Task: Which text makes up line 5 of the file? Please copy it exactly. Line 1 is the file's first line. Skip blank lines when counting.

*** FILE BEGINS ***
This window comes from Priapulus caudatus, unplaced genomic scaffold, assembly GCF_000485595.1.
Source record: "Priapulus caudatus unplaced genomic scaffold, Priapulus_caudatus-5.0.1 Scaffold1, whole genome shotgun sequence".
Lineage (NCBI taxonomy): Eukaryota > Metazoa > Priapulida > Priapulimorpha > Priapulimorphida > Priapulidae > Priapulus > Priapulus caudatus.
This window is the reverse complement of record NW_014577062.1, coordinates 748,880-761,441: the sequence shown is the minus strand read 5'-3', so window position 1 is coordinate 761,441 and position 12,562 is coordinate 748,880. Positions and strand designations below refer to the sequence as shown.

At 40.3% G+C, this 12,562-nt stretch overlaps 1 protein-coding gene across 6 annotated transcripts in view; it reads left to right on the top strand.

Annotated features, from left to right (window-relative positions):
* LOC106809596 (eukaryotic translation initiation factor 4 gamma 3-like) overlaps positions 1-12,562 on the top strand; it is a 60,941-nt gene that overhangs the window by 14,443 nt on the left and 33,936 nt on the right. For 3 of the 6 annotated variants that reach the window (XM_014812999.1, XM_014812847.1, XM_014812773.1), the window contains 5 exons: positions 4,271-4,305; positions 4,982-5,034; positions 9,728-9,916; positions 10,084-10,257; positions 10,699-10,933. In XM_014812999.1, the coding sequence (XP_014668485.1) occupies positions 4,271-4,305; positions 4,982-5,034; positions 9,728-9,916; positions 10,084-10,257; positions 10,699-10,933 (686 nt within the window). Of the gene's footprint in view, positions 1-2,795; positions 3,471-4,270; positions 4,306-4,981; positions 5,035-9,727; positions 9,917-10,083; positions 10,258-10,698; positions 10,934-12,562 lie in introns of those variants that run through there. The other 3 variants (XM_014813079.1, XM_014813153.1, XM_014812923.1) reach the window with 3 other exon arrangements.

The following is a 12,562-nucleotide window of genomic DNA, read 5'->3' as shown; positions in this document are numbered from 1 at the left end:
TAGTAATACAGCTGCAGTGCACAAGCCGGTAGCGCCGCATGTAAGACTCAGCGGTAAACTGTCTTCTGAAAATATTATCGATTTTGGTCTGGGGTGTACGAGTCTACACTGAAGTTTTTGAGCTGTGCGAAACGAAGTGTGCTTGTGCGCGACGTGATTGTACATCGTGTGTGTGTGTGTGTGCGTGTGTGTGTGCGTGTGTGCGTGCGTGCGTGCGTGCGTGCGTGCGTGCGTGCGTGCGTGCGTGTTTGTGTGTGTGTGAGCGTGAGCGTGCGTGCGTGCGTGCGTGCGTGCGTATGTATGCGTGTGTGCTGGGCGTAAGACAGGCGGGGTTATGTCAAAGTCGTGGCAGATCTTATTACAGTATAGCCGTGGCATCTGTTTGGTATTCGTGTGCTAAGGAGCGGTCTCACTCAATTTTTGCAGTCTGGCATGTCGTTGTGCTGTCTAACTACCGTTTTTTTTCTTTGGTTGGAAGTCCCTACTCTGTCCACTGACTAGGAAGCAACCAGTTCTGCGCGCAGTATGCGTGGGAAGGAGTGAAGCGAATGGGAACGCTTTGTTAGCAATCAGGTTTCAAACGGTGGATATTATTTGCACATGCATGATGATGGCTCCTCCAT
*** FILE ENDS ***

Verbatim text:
At 40.3% G+C, this 12,562-nt stretch overlaps 1 protein-coding gene across 6 annotated transcripts in view; it reads left to right on the top strand.